6 knowledge that crimes must have occurred in Gornji Vakuf are cited as
7 P1635 and P3090. At issue are reports only giving statistics of combat
8 casualties of the military police, which can be understood as legitimate
9 combat, and then also mentioning combat and capturing of armija BiH
10 combatants as well as reporting on the need to increase anticrime
11 activities. Your Honours, such reports cannot form the basis for any
12 criminal mens rea of wilful killing or murders in Gornji Vakuf on the
13 part of Mr. Coric.
14 Additionally, for instance, in paragraph 33 of our appeals brief,
15 we have discussed some of the many facets of evidence that have
16 demonstrated that Mr. Coric did not the requisite mens rea, including his
17 conduct in the proper professional training of military police, including
18 on the topics of international law and the humane treatment of detainees.
19 In paragraph 34 of our appeal brief, we discuss Coric's efforts
20 to organise courses with the International Red Cross to further train the
21 military police to act properly. In paragraph 35 of our appeal brief, we
22 cite to evidence that no fewer than 2.000 criminal reports were filed by
23 the military police against Croat perpetrators of crimes, and these
24 criminal reports were then left to be dealt with by the appropriate
25 judicial organs. The Defence presented copies of just some of the
1 military prosecution office registers that it was able to find from
2 several offices. And that is 5D4288. A large number of unfinished cases
3 were transferred by the judicial organs -- transferred to the -- to the
4 judicial organs to be dealt with. A large of number unfinished cases
5 were transferred after the Washington Agreements. We have 5D5027,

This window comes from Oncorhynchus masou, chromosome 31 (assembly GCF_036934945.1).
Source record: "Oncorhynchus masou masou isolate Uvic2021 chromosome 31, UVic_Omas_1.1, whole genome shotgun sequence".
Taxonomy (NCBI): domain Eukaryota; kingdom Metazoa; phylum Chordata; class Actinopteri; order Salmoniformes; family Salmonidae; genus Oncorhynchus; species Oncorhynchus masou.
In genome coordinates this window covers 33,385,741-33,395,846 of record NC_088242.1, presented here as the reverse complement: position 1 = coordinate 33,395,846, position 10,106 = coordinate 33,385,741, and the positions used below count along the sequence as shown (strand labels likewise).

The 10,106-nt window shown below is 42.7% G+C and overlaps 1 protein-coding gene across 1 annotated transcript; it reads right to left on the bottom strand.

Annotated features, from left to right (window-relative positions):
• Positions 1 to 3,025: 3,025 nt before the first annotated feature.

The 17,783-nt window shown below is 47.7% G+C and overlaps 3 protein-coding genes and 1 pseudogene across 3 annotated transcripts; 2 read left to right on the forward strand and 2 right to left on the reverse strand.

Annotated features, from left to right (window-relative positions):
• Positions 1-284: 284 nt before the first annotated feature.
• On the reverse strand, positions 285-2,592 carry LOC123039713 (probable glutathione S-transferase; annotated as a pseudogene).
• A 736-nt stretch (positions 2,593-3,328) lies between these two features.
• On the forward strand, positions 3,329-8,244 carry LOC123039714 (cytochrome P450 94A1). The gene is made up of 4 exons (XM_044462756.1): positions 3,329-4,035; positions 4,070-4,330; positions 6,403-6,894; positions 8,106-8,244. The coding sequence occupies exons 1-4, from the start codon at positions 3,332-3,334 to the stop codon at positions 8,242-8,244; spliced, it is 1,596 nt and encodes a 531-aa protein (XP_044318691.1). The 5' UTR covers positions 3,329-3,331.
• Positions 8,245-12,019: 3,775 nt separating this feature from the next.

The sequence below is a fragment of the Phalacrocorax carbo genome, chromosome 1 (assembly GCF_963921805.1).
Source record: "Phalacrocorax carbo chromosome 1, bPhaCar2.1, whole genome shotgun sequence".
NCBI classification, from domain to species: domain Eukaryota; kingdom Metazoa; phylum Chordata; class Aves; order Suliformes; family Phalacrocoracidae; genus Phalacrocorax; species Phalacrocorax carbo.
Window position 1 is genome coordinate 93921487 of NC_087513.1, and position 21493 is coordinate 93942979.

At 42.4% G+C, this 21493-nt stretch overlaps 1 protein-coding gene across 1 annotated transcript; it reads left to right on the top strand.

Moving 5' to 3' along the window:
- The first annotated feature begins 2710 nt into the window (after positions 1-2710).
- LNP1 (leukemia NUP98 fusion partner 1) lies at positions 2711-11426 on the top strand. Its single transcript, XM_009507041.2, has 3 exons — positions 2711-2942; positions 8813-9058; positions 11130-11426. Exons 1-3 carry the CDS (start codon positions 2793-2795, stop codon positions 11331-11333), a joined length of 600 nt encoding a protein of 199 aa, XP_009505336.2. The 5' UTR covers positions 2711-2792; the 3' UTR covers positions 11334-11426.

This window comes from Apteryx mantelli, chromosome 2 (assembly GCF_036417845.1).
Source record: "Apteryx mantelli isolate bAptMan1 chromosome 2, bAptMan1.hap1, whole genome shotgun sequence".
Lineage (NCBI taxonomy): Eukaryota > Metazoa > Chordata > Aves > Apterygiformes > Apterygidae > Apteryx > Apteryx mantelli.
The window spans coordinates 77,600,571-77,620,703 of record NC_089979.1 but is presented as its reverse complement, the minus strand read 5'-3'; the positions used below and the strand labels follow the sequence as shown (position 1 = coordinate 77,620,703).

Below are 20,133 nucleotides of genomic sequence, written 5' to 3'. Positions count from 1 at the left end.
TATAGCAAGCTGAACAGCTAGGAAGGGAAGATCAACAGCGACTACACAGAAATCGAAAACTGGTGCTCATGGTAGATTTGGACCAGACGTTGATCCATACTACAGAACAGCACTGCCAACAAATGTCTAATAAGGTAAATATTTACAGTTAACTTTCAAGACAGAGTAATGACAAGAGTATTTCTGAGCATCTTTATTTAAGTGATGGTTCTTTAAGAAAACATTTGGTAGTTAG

6 5D5032, 5D5024, and the testimony of witness Vidovic at transcript page
7 51562 through 9 telling us that.
8 We must stress that the role of either the military or civilian
9 police ends with the submission of criminal reports; even the trial
10 judgement concludes that in volume 4, paragraph 881 and 2, but we will
11 discuss that later.
12 In this regard it should be stressed that in the Milutinovic
13 trial judgement, President Milutinovic was found not guilty and acquitted
14 even though he had actually reporting of crimes because he at the same
15 time information and foresaw that appropriate law enforcement and
16 judicial organs were handling things to prosecute the perpetrators. This
17 is volume 3, paragraphs 132 and 143 of the Milutinovic trial judgement.
18 This is an acquittal the Prosecution did not appeal.
19 Coric's actions also demonstrate that he foresaw that law
20 enforcement and police organs would work together to prevent crimes and
21 took all steps available to him, whilst that both the military and
22 civilian police, to have those forces legitimately function to prevent
23 and punish criminal activity. It cannot be excluded under the evidence
24 that Coric too believed he was part of a legitimate state operating in a